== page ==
As others have mentioned, there is a worry about overloading the risk manager and asking them to consider too much information for too many risks. I think at this point you need to have some faith in the managers’ ability to logically prioritise, and not get them stuck in writing down numbers for each and every possible risk or scenario.

    Being aware of risk throughout the organisation by talking to experts, communicating these risks effectively to decision makers and workers, and promoting an effective risk culture could be far more valuable than having your risk manager sat in an office filling out paperwork.

  9. July 29, 2011 at 5:15 AM

    In an ideal world all the risks need to be managed. In the real world, that is usually a near-impossible task with the resources allocated to most in charge of Risk Management for a company.

    The first thing to do is a self-audit of your management processes and look for improvements that will let you manage the most possible risks effectively. Often there is a process that is being used that is outdated and inefficient.

    Implementation of task software as opposed to a bunch of spreadsheets and binders is a common way to improve efficiency. Spreading the responsibility around IF there is good ability to manage more staff in their assigned tasks is another great help.

    These are a few examples of how to manage the most risks that you can. Is 100% realistic? I believe awareness at 100% is realistic and imperative. Management of those known risks can then be implemented, if even on a rolling basis. It might not be perfect, but in Risk management, few things ever really are so we try to get as close as we can.

    Anthony

    • N Wallace
      July 29, 2011 at 6:18 PM

      Self-auditing and assessing is key! don’t wait for the auditor or regulator to do it. Self assessing your risk allows you to be understand your threats. The issue here is the understanding of the benefits of having a risk self-assessment program. Some think it is a waste of time if they are not maintained and tested on an ongoing basis. Also getting management to certify and attest to these assessments creates more accountability and conscious.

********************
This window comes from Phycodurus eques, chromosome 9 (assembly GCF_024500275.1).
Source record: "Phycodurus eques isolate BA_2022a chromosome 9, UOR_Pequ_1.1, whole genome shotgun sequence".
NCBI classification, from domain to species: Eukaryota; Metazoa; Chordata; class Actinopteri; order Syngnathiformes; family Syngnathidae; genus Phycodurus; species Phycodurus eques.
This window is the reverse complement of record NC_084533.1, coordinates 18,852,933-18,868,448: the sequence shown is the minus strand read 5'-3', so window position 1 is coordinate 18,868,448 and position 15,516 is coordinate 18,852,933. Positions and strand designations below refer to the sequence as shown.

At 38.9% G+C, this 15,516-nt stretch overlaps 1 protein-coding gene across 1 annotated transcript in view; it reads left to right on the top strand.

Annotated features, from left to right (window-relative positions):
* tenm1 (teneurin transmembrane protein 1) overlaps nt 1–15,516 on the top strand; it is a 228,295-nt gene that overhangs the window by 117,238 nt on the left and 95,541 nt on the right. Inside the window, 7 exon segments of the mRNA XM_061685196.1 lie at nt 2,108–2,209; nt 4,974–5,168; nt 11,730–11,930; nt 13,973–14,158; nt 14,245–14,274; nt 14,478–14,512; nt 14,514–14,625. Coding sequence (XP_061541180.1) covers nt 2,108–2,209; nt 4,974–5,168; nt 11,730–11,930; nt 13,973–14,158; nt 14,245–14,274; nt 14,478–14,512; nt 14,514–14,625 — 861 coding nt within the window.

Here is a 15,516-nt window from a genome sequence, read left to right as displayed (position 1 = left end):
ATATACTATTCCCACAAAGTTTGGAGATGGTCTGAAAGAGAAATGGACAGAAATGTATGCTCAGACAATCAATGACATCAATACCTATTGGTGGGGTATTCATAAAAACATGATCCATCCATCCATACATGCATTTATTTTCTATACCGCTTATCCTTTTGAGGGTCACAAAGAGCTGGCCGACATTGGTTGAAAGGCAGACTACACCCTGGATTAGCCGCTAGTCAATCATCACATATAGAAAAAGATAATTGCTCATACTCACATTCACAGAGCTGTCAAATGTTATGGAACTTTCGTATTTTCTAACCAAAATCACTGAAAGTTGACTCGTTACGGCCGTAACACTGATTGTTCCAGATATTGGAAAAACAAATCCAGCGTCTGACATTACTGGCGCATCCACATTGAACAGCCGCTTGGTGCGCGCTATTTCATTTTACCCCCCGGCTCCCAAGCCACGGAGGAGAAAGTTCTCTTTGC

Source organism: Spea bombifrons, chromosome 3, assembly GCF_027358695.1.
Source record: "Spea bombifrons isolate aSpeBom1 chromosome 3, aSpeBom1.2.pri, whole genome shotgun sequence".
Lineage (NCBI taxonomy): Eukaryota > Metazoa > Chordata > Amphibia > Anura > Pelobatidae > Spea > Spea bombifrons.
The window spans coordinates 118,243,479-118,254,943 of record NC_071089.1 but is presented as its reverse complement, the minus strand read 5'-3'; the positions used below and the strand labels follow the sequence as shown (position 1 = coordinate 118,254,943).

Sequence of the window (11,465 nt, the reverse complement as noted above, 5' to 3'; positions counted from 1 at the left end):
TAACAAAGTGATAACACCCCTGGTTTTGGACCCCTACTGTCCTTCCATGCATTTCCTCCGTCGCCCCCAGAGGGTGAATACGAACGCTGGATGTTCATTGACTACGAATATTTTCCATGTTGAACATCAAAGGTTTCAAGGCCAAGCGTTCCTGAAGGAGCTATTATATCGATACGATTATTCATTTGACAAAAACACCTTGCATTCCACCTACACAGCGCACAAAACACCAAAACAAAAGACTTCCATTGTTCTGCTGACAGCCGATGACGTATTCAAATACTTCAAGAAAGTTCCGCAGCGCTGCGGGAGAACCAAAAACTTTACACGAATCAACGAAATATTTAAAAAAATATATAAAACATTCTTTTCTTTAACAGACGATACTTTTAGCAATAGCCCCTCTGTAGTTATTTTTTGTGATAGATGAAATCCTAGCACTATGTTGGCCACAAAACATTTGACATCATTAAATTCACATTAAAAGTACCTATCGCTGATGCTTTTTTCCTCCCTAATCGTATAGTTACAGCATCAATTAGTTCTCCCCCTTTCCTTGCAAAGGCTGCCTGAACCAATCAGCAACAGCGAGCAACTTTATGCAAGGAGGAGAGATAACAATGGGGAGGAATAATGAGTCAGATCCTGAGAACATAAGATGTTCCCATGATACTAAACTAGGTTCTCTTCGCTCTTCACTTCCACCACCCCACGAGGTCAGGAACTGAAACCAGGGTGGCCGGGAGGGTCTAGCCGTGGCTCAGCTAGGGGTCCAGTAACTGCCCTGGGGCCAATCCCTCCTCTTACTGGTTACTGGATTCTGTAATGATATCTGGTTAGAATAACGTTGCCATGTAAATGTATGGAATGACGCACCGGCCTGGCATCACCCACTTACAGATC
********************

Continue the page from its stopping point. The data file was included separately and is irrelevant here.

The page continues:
10. Matthew Lynch
    July 29, 2011 at 6:55 AM

    As always Norman generates interesting discussions!

    I feel as if Hayley and Anthony have the right idea. Companies are not static; even the worst of them are continually in flux. Some changes are slow, almost imperceptible and others much more dramatic and sudden. The key to managing risk is first to identify all of the risk – no matter how insignificant it appears on the surface. Second is putting into play adequate prioritization for the monitoring, review and allocation of resources to mitigate the risk. Both require input from all levels – top to bottom.

    Successful management of the risks comes with an appropriate monitoring of key events affecting the potential risks; analysis of the management/business processes effectiveness in mitigating the risks; and a periodic reassessment of the risks and their prioritization. It’s been my experience that the risk ignored is usually the one that comes back to bite you. As Ck6 noted that might happen when you least expect it, as in a deposition.

  11. Robert
    July 29, 2011 at 12:07 PM